Jeffrey Grubb on the latest numbers from the NPD Group:
Gamers and holiday shoppers were obviously drawn to retail outlets to pick up the new Xbox One and PlayStation 4 systems from Microsoft and Sony. While those new boxes sold well, the Xbox One’s $500 price and PlayStation 4′s $400 price left little for consumers to spend on games.
Software sales were down 17 percent from $1.54 billion in 2012 to $1.2 billion in 2013. Essentially, consumers are spending just a little bit more on gaming, but most of that is going into buying the new systems.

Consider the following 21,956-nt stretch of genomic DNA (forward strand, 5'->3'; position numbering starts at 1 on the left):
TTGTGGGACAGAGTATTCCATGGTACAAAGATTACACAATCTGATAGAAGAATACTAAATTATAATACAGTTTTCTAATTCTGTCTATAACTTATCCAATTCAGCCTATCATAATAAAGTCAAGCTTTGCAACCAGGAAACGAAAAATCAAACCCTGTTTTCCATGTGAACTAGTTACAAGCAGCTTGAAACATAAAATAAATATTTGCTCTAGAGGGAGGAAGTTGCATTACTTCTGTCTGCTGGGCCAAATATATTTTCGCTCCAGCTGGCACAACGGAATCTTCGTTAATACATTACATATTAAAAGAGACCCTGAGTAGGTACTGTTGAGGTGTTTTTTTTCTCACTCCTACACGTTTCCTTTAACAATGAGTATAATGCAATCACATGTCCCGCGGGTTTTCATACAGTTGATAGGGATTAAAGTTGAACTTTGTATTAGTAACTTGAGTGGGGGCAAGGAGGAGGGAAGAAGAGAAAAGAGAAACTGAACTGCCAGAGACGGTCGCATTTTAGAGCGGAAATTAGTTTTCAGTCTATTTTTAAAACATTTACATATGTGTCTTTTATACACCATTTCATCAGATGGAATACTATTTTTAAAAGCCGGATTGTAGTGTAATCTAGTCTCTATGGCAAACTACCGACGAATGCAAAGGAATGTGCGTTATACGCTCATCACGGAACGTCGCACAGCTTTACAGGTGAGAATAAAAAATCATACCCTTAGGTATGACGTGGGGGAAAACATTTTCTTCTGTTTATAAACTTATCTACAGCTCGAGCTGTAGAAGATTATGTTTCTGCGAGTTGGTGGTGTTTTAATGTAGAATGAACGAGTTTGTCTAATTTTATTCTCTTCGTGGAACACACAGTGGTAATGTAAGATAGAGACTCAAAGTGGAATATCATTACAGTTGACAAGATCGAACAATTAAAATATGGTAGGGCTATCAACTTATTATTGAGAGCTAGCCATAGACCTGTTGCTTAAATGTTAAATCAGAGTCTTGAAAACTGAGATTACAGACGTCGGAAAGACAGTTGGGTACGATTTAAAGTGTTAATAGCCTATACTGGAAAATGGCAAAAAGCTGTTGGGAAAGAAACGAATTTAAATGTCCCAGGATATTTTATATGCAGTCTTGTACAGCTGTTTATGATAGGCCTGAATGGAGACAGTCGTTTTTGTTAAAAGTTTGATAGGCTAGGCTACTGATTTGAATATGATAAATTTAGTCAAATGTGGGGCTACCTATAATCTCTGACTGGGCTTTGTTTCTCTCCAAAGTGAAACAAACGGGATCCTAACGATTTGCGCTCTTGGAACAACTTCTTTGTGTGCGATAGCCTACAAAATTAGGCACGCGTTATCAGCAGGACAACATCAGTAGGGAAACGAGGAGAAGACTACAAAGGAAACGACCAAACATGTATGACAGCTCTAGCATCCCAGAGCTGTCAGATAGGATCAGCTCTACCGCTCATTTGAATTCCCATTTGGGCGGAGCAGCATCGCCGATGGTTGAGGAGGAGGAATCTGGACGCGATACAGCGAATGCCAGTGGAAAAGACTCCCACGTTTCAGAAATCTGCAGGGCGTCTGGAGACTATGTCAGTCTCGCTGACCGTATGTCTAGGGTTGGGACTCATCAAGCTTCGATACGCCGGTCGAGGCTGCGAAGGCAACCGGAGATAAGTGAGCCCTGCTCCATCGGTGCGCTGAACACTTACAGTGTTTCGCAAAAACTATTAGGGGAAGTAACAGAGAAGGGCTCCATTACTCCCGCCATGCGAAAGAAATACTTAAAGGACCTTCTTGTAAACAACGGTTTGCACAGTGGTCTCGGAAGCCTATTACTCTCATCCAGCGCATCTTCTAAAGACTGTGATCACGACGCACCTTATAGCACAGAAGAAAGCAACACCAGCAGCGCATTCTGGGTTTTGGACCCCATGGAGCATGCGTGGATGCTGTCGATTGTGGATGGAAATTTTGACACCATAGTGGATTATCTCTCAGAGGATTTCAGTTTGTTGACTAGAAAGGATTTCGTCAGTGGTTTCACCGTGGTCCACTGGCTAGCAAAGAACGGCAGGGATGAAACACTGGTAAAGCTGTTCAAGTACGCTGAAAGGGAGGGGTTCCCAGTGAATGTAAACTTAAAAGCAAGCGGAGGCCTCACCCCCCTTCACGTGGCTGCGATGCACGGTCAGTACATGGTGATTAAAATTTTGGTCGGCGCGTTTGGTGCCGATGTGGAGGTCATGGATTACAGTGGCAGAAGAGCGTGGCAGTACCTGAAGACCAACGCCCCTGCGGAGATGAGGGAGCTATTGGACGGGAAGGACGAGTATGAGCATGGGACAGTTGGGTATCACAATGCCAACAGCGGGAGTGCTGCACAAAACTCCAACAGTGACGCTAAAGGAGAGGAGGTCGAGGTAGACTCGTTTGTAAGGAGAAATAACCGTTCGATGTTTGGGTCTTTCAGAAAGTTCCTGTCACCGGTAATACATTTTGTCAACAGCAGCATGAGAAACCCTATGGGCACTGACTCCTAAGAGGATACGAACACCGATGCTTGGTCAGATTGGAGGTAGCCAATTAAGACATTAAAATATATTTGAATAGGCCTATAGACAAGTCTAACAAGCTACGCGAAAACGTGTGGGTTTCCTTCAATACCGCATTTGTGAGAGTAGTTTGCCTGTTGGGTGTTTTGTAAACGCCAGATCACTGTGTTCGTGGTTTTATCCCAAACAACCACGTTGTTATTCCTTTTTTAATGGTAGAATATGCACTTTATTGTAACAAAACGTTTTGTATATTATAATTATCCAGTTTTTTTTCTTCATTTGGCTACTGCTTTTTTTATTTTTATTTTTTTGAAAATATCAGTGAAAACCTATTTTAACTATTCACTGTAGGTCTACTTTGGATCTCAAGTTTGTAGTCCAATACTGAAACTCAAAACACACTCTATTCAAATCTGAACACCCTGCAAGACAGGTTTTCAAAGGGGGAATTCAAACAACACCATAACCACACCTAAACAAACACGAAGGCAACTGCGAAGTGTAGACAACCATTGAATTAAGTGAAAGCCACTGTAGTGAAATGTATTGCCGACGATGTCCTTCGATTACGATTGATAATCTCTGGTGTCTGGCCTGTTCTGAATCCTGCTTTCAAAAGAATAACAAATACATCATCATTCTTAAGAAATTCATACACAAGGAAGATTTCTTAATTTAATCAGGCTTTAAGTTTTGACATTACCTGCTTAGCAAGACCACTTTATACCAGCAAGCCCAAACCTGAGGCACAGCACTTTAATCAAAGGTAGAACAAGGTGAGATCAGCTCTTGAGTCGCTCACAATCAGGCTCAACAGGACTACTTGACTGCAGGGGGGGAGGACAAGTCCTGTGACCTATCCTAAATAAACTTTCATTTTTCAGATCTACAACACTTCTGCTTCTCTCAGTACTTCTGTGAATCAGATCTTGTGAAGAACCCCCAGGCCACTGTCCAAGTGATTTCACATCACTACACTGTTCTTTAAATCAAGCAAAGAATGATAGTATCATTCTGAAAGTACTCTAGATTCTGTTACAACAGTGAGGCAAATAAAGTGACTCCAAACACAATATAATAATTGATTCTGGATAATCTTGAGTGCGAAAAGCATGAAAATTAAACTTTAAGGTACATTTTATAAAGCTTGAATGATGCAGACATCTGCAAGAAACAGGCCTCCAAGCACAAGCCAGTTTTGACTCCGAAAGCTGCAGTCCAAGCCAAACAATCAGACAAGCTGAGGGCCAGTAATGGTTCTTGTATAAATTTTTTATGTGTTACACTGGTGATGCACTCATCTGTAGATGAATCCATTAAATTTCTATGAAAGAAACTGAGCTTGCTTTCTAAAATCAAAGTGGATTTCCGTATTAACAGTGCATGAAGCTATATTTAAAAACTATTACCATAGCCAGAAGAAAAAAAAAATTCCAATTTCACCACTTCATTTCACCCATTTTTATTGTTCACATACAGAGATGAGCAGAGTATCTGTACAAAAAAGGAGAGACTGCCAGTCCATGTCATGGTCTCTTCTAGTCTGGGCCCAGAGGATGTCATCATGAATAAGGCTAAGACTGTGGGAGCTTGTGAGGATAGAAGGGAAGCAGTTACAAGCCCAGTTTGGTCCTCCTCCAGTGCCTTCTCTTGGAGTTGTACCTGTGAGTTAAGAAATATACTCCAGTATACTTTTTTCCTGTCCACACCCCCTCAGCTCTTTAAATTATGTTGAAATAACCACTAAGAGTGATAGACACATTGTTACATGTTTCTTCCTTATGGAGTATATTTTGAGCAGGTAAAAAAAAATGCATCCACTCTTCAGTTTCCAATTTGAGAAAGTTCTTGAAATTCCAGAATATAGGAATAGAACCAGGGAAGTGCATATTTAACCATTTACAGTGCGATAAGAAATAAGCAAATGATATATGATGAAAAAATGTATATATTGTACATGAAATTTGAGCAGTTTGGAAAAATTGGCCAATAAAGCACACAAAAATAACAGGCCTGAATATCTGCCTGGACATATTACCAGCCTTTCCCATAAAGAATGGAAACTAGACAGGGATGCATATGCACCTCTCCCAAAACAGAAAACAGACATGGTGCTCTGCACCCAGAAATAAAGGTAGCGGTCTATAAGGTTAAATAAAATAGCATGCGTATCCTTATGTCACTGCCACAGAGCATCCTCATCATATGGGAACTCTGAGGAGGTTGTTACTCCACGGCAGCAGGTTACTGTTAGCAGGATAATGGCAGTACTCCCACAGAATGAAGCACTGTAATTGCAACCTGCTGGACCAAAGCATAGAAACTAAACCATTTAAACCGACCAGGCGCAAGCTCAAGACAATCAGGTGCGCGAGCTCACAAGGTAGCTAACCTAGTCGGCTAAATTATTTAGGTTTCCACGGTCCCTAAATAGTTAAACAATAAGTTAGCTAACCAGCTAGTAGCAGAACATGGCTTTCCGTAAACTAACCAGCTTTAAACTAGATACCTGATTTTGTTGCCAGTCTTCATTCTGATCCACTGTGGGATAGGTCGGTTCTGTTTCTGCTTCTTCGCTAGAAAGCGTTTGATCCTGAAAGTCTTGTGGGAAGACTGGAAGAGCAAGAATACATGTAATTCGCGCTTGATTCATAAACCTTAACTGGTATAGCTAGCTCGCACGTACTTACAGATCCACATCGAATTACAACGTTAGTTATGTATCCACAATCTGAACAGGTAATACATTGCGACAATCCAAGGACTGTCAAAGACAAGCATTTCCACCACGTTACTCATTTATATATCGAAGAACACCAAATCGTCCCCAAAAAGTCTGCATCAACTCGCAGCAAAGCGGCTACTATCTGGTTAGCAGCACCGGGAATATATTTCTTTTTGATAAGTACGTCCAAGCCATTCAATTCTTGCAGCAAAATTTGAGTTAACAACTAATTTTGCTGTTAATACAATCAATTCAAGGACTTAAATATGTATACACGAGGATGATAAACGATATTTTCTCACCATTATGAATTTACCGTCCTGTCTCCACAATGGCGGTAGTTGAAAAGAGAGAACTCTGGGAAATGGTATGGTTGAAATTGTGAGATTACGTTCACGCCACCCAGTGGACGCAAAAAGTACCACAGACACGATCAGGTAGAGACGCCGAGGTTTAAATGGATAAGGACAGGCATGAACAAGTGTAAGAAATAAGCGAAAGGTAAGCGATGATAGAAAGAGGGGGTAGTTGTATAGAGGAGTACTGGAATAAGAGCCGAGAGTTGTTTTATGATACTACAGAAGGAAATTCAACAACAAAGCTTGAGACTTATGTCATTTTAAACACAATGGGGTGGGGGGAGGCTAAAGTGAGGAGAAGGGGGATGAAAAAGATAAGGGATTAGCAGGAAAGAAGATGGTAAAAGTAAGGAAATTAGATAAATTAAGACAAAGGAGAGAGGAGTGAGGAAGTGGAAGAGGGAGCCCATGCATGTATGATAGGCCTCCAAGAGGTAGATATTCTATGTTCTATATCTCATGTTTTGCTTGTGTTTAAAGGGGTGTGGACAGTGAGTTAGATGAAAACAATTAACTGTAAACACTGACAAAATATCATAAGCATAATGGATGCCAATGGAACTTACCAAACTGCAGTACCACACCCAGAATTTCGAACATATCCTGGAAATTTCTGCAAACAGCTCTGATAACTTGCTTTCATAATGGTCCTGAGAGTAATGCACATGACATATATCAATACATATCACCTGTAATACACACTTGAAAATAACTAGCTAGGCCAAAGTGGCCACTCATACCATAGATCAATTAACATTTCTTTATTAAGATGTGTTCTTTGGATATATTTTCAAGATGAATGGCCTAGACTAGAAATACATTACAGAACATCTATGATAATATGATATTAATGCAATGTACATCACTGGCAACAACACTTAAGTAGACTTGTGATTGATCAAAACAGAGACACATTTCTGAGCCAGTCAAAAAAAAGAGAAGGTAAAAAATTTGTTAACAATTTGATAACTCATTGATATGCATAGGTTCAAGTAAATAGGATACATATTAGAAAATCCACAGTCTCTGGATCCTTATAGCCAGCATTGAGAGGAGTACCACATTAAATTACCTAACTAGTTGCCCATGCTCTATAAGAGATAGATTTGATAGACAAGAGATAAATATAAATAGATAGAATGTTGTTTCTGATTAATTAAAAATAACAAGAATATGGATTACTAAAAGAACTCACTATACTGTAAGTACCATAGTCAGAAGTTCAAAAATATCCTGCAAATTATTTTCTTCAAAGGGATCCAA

This strikes me as a much more optimistic take than it should be. Yes, hardware sales were up — but only 28 percent over last year, despite the first two major console launches from Sony and Microsoft in seven years. And yes, there was talk of supply constraints, but these consoles are also significantly more expensive than their predecessors and sales were still only up 28 percent.
The fact that game sales were down 17 percent despite the aforementioned information is an awful sign. They’re blaming it on consumers spending too much money on the consoles, but it’s clearly more about a lack of must-have games — and the overall trend downward continuing for the industry.
Watch what happens next. My guess is that it’s not only Nintendo who starts to see red…